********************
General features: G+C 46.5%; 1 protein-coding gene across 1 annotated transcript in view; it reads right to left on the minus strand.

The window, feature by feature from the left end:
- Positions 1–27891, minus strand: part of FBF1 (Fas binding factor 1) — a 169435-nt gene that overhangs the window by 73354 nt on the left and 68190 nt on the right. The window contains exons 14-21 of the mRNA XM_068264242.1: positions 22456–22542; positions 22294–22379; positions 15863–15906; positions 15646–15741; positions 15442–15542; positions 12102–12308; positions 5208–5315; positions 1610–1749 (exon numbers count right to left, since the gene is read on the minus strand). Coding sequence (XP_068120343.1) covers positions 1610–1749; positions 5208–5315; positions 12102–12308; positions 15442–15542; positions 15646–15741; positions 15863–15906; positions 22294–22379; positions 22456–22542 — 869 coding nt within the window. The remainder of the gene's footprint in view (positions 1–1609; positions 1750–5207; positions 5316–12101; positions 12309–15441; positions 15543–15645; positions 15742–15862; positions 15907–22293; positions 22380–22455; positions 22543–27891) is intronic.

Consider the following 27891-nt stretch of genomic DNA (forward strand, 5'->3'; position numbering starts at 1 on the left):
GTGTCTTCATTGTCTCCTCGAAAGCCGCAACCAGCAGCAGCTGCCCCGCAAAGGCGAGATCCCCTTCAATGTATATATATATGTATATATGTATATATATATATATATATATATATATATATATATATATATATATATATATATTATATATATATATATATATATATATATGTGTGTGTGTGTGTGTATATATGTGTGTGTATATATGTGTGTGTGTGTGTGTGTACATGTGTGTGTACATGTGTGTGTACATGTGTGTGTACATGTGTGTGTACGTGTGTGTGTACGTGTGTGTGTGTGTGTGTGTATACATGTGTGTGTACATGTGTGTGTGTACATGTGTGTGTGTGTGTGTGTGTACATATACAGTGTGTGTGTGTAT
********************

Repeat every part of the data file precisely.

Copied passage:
General features: G+C 46.5%; 1 protein-coding gene across 1 annotated transcript in view; it reads right to left on the minus strand.

The window, feature by feature from the left end:
- Positions 1–27891, minus strand: part of FBF1 (Fas binding factor 1) — a 169435-nt gene that overhangs the window by 73354 nt on the left and 68190 nt on the right. The window contains exons 14-21 of the mRNA XM_068264242.1: positions 22456–22542; positions 22294–22379; positions 15863–15906; positions 15646–15741; positions 15442–15542; positions 12102–12308; positions 5208–5315; positions 1610–1749 (exon numbers count right to left, since the gene is read on the minus strand). Coding sequence (XP_068120343.1) covers positions 1610–1749; positions 5208–5315; positions 12102–12308; positions 15442–15542; positions 15646–15741; positions 15863–15906; positions 22294–22379; positions 22456–22542 — 869 coding nt within the window. The remainder of the gene's footprint in view (positions 1–1609; positions 1750–5207; positions 5316–12101; positions 12309–15441; positions 15543–15645; positions 15742–15862; positions 15907–22293; positions 22380–22455; positions 22543–27891) is intronic.

Consider the following 27891-nt stretch of genomic DNA (forward strand, 5'->3'; position numbering starts at 1 on the left):
GTGTCTTCATTGTCTCCTCGAAAGCCGCAACCAGCAGCAGCTGCCCCGCAAAGGCGAGATCCCCTTCAATGTATATATATATGTATATATGTATATATATATATATATATATATATATATATATATATATATATATATATATATTATATATATATATATATATATATATATGTGTGTGTGTGTGTGTATATATGTGTGTGTATATATGTGTGTGTGTGTGTGTGTACATGTGTGTGTACATGTGTGTGTACATGTGTGTGTACATGTGTGTGTACGTGTGTGTGTACGTGTGTGTGTGTGTGTGTGTATACATGTGTGTGTACATGTGTGTGTGTACATGTGTGTGTGTGTGTGTGTGTACATATACAGTGTGTGTGTGTAT